On the pale blue dot.


I remember first seeing the image below in 2013, taken of Earth by the Cassini spacecraft as it orbited Saturn. I remember sitting there and staring at it for a good ten minutes, contemplating the unbelievable distance between the two objects. If you can’t quite make Earth out, it’s that small shining dot just below the centre of the photo, hence, why this photo is sometimes referred to as the pale blue dot. Now, I happened to find it almost instantly because I have the eyes of a HAWK, what with all those years of practice scanning for Waldo and all kinds of weird shit in I Spy, but, to the untrained eye, our planet almost fades quietly away into the background of cosmic abyss.

NASA/JPL-Caltech/Space Science Institute

What’s outrageous though, is that this image, the Cassini photograph, isn’t even the real and true pale blue dot, or furthest picture we’ve taken of our planet. Thanks to the GOAT, Carl Sagan, it’s actually this one, taken by NASA’s Voyageur 1 spacecraft as it was leaving the solar system in 1989, four billion miles from earth.

Leaving the fucking solar system.

That’s something humans made. Now that shit is awesome.

Anyway, I chose to go with something a little more aesthetically appealing for this blog and when I say a little, I clearly mean a lot more appealing. A lot, lot, lot. Actually, so much so, that it could be borderline fake. Like NASA could have just made up the idea that they were launching Cassini in 1997, waited 20 years and then photoshopped this stunning image and said: “Look! This is what Earth looks like from Saturn, isn’t it cooooooool?” And nobody would have said nothing.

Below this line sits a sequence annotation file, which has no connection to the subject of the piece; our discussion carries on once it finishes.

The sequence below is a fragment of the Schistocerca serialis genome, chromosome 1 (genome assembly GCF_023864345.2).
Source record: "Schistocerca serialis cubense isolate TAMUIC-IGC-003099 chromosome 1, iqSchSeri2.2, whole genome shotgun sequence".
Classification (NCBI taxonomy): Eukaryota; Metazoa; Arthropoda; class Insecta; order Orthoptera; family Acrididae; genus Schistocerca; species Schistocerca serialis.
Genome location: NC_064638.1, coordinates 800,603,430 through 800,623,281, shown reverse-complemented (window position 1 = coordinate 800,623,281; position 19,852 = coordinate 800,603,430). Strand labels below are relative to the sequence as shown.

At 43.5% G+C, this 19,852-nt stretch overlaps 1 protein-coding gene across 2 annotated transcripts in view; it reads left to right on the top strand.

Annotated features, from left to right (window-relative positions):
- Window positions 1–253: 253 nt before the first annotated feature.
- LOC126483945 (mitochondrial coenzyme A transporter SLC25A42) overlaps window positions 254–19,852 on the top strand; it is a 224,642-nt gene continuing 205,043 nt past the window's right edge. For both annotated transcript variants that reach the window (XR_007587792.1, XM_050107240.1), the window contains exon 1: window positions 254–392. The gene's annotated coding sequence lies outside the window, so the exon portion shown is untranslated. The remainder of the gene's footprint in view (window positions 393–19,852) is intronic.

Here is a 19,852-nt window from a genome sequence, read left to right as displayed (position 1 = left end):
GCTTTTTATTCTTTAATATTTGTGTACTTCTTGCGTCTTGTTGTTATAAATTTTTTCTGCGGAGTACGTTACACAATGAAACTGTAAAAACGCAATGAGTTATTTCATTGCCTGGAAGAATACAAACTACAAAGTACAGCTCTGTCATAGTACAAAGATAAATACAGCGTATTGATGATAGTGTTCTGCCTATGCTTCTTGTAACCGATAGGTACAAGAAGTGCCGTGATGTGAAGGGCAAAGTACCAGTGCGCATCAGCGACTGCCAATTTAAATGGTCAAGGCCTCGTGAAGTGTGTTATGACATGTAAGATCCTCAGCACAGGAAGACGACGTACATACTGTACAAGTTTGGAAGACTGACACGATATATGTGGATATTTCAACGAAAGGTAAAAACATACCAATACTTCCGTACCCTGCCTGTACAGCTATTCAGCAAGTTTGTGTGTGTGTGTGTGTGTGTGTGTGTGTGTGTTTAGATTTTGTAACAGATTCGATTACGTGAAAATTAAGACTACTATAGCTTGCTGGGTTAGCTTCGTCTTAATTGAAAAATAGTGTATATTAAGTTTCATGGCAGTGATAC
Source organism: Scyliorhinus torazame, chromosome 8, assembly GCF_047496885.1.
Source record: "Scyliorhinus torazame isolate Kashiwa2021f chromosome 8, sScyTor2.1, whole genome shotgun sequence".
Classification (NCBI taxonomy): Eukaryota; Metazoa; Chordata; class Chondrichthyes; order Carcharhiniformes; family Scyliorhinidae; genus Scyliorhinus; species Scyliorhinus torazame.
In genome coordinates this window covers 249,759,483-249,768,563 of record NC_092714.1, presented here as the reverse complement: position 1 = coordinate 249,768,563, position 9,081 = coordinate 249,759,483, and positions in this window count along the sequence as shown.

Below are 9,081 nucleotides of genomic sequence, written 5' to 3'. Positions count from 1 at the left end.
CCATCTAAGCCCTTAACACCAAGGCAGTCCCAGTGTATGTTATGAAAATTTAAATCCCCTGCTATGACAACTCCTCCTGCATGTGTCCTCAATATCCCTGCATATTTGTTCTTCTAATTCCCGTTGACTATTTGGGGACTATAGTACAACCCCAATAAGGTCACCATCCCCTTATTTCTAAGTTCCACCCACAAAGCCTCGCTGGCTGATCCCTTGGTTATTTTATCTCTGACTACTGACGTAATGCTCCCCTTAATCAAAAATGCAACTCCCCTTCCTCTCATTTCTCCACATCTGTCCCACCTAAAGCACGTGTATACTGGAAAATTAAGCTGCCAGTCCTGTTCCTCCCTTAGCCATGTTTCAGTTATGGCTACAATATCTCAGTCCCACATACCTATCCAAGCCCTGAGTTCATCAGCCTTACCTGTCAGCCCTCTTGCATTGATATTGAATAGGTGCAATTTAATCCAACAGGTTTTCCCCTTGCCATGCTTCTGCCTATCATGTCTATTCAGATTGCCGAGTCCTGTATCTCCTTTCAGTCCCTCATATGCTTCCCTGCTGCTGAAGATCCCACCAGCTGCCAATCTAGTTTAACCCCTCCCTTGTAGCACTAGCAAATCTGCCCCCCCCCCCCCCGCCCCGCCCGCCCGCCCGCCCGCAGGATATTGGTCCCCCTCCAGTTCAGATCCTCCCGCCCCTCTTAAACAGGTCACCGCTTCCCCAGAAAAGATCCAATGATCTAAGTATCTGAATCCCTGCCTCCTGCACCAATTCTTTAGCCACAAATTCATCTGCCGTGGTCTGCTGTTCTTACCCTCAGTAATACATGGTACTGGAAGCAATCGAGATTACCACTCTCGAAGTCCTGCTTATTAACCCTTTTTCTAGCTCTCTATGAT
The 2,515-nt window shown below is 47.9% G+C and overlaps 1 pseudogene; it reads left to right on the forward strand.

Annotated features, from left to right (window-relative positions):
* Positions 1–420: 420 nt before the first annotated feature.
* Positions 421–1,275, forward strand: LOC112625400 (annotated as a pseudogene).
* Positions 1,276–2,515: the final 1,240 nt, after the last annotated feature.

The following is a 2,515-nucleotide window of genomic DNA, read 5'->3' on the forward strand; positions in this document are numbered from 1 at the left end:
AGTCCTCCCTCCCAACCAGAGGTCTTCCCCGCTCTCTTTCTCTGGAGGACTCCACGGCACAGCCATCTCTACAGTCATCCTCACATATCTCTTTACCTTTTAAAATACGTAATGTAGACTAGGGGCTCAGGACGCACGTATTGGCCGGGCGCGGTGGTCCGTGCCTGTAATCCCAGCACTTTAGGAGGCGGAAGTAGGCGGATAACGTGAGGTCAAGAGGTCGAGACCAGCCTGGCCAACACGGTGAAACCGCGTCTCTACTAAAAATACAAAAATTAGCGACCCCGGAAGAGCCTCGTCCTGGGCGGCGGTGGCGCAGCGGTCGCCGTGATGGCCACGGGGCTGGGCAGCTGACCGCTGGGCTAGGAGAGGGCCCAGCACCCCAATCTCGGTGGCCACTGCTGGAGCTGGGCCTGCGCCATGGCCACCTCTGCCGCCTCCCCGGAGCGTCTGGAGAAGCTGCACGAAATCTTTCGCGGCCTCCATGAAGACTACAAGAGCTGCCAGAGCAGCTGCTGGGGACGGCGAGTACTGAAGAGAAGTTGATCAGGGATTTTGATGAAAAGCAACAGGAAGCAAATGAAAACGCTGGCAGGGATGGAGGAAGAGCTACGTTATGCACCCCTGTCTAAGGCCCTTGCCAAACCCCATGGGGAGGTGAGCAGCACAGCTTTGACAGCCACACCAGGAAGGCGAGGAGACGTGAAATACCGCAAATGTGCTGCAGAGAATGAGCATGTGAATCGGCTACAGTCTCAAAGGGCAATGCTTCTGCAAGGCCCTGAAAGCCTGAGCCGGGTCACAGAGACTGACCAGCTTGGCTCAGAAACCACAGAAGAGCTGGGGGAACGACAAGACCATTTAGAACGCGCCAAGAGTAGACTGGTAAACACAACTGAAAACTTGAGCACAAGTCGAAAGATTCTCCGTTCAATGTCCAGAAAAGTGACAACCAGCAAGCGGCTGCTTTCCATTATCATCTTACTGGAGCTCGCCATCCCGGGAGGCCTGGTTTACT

I do, in fact, know that the Cassini image is real and that Saturn actually looks like that. That’s literally what it looks like. If you took your shitty iPhone into space and travelled 900 million miles to Saturn, you too would be able to take a similar photo. To me, that’s BANANAS. I think about how amazed I get by the simplest, most nonsensical garbage here on earth, meanwhile there’s a gargantuan, kinda tan-yellowish ball of hydrogen and helium, 227,349 miles in circumference (!) with these crazy rings and shit, just out there floating around in space in all its breathtaking glory. And I’m here still in awe I can order a half-chicken dinner to my door using my phone while I’m taking a dump.


But that’s actually what this blog is all about! And what I mean by that, is understanding everything in terms of relativity. Relativity. Not exactly like what legendary science man, Albert Einstein, was talking about in his theory of relativity, but yeah, kind of – sort of – like that. This relativity, though, focuses more on our approach, that is to say humans’ approach, as to what we are and how we tend to think of ourselves. This is an exercise that’s probably not new to anyone reading this, but it’s a simple way to gain perspective on what’s really going on around you.

For example, you don’t normally wake up in the morning, swear at your alarm, piss in the shower and then think to yourself “gee, it’s pretty fucked up that we’re all on a giant, round, rotating rock, whizzing through the vacuum of space, in orbit around a massive flaming ball,” and then just go eat your shitty bran flake cereal and head out to your soul-sucking job at the Condom Shack. Or most don’t anyway. Most people wake up and think about all the stuff they have to do that day, all the things that are relative to them. Not normally the things that they are relative to.